All About Glass

All About Glass

This is your resource for exploring various topics in glass: delve deeper  with this collection of articles, multimedia, and virtual books all about glass. Content is frequently added to the area, so check back for new items. If you have a topic you'd like to see covered, send us your suggestion. If you have a specific question, Ask a Librarian at our Rakow Research Library.

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East Meets West: Cross-Cultural Influences in Glassmaking in the 18th and 19th Centuries
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Beginning in the 13th century, the philosophies, scientific discoveries, and artistic achievements of East Asia gradually became known in Europe. The Chinese began large-scale international trade during the Southern Song dynasty (1127–1279), exchanging goods with Western merchant travelers. 1 The

Mt. Washington and Pairpoint: Cut Rose Globe
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play pause stop mute unmute max volume repeat repeat off Cro Magnon Man--> Update Required To play the media you will need to either update your browser to a recent version or update your Flash plugin. Mt. Washington Glass Company United States, New Bedford, MA 1889–1900 Glass, blown, cut,

East Meets West: Cross-Cultural Influences in Glassmaking in the 18th & 19th Centuries
Video

East Meets West: Cross-Cultural Influences in Glassmaking in the 18th & 19th Centuries at The Corning Museum of Glass November 18, 2010- October 30, 2011, explored the cultural exchanges of glassmaking between the East and West and documents stylistic developments in Western Europe and East

Mt. Washington and Pairpoint Glass: From the Gilded Age to the Roaring Twenties (Revised)
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Mt. Washington and its successor, the Pairpoint Corporation, was one of America's longest-running luxury glass companies (1837-1957), one that rivaled its better known contemporaries, Tiffany and Steuben. It constantly reinvented and re-invigorated its business through creativity in texture,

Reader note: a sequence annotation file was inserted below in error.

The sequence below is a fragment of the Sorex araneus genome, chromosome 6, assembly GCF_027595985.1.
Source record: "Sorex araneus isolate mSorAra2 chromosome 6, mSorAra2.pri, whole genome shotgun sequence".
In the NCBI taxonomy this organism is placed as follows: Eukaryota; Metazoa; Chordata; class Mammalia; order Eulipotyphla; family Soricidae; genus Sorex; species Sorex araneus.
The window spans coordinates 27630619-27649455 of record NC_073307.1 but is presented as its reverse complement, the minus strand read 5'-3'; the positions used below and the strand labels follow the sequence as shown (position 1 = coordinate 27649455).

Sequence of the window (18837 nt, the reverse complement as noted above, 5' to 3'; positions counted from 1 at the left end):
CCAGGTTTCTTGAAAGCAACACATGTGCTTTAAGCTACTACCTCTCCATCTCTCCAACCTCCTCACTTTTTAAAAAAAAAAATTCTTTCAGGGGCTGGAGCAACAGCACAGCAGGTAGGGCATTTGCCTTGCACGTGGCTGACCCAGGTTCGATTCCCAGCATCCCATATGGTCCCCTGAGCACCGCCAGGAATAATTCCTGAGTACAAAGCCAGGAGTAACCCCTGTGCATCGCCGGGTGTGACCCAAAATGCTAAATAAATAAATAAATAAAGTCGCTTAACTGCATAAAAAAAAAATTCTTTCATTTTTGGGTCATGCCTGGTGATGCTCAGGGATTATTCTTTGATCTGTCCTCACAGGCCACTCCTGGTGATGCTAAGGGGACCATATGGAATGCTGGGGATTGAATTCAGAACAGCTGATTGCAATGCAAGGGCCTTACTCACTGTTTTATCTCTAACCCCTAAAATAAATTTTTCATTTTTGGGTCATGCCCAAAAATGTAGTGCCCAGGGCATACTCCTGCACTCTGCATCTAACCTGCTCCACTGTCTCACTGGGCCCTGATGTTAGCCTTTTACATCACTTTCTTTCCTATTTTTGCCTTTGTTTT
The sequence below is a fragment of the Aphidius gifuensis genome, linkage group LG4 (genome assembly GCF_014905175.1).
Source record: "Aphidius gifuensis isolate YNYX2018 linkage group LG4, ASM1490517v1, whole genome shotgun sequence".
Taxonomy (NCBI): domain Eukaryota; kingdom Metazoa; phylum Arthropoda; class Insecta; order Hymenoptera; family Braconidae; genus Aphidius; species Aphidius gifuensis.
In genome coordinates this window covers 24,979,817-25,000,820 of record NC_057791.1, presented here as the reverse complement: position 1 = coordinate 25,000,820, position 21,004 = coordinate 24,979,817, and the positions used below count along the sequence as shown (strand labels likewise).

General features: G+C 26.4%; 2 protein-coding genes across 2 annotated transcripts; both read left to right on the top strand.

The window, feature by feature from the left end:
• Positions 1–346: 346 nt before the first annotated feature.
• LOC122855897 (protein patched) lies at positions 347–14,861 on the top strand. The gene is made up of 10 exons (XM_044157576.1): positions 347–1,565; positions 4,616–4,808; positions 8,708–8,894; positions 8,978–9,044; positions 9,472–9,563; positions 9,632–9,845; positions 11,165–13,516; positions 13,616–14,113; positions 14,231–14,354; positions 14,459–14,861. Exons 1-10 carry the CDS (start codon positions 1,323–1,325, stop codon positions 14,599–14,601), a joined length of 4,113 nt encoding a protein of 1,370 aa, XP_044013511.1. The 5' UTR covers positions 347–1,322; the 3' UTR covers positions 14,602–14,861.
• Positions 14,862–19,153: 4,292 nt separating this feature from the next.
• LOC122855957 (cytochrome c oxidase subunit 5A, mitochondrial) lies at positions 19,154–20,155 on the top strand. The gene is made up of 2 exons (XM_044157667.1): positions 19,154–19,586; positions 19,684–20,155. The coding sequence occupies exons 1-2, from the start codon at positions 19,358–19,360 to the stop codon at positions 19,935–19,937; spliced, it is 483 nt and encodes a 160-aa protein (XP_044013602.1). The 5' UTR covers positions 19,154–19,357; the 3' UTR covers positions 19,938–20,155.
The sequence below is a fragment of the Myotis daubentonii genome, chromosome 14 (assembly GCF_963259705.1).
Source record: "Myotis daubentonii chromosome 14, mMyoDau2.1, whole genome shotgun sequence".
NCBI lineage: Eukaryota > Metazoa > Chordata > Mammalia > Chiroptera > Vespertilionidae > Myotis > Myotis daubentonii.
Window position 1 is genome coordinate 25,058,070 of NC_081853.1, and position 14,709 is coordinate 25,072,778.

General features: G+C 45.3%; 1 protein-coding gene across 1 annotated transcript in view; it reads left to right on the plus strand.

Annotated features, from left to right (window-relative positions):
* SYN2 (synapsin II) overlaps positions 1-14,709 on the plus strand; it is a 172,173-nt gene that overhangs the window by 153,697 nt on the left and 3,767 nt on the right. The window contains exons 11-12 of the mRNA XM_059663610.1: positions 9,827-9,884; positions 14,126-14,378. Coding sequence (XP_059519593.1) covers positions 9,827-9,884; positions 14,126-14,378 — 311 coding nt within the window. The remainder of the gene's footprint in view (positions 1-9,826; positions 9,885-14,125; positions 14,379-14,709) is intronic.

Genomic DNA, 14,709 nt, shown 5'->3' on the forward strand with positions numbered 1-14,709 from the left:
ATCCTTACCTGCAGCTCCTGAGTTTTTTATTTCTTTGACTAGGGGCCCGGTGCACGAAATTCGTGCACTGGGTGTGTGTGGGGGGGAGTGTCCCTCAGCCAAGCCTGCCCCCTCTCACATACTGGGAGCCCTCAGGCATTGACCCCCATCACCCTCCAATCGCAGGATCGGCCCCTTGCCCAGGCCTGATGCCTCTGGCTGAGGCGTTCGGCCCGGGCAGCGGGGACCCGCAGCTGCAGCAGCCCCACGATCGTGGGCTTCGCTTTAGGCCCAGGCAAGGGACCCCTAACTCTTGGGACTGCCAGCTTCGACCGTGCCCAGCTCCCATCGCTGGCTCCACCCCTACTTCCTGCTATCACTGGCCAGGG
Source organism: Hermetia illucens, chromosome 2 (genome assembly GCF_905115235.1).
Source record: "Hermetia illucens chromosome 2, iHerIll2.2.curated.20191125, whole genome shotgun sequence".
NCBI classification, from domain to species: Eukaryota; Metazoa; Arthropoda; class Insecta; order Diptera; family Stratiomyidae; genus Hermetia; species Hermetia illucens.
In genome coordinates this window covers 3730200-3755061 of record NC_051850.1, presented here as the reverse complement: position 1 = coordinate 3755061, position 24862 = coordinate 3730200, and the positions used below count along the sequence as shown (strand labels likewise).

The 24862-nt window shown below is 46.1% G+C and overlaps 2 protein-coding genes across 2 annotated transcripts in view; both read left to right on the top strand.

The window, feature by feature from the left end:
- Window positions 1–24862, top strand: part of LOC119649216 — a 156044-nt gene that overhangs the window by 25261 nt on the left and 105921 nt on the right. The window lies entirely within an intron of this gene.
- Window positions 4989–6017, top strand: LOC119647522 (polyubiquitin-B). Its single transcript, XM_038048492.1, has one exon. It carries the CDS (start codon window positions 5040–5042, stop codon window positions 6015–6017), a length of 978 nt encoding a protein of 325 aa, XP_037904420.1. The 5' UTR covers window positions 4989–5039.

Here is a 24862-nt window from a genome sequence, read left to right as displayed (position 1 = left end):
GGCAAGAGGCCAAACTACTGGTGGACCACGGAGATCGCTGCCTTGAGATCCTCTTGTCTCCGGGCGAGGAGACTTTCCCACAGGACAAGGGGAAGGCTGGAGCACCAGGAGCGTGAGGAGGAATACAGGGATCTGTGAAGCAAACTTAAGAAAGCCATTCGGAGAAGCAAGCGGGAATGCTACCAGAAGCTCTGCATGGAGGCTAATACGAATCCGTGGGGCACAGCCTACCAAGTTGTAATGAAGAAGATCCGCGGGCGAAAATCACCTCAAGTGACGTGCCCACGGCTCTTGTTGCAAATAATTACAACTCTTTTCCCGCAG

Museum Under Water: The Corning Flood of 1972
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On June 23, 1972, Corning, New York and the surrounding communities were devastated by a major flood, as a result of the tropical storm Agnes. At The Corning Museum of Glass, hundreds of objects were broken, more than half of the Library's materials were saturated with flood water, and the

Medieval Glassmaking in the Levant
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In 1973, a sponge diver reported the discovery of an underwater shipwreck at Serçe Limani on the south coast of Turkey, opposite Rhodes. The wreck was investigated by Professor George Bass, of the Institute of Nautical Archaeology, between 1977 and 1979. His investigation revealed that part of the

Beyond Venice: Glass in Venetian Style, 1500-1750
Article

In Renaissance Europe, the compulsion to copy Venetian glassmaking styles and techniques was no simple fashion fad. The glass was clearly superior in almost every way. The glass was called “cristallo” because it was clear and colorless, a quality the Venetians achieved as early as 1440 by making it

19th Century French Paperweight Makers
Article

Compagnie des Cristalleries de Saint-Louis Compagnie des Cristalleries de Saint-Louis, which is named after the sainted King Louis IX, was founded in Lorraine, France, in 1767 and still exists today. Along with Baccarat, it nearly monopolized the French luxury glass industry for many years. In late

Mt. Washington and Pairpoint Glass
Article